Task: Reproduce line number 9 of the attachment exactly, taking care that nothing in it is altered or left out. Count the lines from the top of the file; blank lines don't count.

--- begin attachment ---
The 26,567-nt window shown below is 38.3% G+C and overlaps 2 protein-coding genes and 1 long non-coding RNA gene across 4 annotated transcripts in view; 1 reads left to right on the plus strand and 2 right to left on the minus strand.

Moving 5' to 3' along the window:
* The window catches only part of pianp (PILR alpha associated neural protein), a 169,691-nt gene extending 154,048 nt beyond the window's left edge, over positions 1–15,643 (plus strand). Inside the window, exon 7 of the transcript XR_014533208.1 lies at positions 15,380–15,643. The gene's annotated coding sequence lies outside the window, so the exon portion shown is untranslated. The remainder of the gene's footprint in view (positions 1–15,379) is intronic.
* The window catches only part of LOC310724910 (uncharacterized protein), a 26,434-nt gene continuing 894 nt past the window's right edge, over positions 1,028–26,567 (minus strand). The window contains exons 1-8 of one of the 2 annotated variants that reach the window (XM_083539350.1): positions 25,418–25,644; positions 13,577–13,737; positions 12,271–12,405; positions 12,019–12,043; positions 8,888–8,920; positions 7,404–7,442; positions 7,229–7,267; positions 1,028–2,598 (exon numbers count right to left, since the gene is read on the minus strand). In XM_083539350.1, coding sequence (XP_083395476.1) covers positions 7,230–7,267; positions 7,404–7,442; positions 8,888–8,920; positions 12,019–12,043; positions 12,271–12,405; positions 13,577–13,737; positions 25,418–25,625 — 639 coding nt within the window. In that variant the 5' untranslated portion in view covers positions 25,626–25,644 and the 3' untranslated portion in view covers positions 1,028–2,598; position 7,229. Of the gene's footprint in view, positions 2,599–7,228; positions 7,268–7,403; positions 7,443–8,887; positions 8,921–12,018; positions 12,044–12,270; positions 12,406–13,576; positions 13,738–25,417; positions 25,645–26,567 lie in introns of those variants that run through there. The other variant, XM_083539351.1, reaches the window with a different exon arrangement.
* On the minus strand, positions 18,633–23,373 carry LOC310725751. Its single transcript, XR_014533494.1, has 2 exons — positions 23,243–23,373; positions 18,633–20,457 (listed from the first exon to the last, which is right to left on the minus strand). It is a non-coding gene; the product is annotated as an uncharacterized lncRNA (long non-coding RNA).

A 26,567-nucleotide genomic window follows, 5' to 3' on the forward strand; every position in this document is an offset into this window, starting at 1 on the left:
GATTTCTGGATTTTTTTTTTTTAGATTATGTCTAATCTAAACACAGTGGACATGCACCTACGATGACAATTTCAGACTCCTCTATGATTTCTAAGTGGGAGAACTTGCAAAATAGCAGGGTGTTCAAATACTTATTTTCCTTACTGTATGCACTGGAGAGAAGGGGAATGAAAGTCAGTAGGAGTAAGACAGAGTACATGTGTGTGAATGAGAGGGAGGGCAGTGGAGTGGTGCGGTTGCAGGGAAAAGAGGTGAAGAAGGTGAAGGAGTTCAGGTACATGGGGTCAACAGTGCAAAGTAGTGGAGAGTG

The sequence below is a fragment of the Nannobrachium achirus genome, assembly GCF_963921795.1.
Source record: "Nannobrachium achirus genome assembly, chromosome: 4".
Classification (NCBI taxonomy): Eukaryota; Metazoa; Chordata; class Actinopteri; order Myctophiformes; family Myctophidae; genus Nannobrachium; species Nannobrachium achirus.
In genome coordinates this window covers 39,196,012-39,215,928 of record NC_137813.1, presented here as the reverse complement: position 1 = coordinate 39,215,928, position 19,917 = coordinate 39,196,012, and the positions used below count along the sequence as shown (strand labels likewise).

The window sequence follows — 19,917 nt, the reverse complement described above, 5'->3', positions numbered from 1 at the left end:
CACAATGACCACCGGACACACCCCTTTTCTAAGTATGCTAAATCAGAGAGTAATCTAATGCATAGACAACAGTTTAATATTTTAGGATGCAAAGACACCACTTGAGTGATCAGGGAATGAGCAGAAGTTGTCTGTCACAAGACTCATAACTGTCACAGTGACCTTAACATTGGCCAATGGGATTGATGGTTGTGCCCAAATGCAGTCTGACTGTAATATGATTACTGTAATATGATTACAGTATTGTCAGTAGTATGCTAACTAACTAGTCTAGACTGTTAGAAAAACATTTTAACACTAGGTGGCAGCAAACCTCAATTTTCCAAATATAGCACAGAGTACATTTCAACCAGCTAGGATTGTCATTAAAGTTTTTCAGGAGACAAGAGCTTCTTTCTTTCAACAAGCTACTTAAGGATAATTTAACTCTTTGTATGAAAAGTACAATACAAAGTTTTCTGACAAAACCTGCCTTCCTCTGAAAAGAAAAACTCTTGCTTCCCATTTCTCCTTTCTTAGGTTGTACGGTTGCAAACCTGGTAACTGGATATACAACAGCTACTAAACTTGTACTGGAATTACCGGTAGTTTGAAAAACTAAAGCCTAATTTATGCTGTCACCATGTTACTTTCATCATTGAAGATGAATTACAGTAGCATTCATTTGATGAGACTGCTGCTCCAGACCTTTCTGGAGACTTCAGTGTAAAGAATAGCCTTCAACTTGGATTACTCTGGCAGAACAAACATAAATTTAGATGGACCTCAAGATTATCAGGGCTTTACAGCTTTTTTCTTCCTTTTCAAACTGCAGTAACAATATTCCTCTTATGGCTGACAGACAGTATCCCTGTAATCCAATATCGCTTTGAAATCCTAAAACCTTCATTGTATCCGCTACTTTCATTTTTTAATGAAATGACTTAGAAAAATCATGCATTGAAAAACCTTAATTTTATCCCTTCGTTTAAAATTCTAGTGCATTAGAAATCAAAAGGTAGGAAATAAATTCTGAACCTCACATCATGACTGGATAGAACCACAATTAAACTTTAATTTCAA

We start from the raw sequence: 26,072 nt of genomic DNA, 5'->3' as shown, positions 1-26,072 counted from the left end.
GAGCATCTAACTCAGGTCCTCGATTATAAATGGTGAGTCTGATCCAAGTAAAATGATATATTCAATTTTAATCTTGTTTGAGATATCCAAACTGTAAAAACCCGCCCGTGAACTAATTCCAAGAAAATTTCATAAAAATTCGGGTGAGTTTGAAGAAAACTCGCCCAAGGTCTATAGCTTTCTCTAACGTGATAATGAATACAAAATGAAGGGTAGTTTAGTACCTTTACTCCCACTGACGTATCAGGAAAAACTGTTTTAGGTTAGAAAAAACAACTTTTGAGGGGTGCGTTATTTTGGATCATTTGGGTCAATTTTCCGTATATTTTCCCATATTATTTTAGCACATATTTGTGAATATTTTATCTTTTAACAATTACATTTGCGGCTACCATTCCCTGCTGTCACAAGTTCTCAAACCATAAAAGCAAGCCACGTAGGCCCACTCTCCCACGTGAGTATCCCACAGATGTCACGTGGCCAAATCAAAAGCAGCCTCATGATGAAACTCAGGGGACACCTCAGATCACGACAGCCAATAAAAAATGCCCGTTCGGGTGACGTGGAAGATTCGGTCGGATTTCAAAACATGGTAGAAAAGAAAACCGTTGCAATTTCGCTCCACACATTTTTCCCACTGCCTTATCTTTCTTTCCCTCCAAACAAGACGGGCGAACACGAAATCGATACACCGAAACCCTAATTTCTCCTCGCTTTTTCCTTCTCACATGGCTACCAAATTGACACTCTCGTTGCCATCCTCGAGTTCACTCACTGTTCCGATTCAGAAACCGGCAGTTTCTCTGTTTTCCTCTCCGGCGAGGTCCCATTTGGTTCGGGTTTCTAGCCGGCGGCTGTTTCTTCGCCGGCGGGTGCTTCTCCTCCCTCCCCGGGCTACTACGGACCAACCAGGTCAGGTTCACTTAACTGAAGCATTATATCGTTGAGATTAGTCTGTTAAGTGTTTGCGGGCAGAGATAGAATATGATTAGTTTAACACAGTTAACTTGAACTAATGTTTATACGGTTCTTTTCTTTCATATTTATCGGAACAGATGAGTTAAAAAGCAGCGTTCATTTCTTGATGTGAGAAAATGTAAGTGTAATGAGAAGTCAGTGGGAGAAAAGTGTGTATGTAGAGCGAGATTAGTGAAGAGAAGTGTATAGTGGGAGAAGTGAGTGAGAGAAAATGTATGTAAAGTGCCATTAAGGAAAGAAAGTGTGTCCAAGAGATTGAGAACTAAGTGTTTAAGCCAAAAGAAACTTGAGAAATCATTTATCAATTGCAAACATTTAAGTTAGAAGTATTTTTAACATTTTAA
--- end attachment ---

Source record: "Nannobrachium achirus genome assembly, chromosome: 4".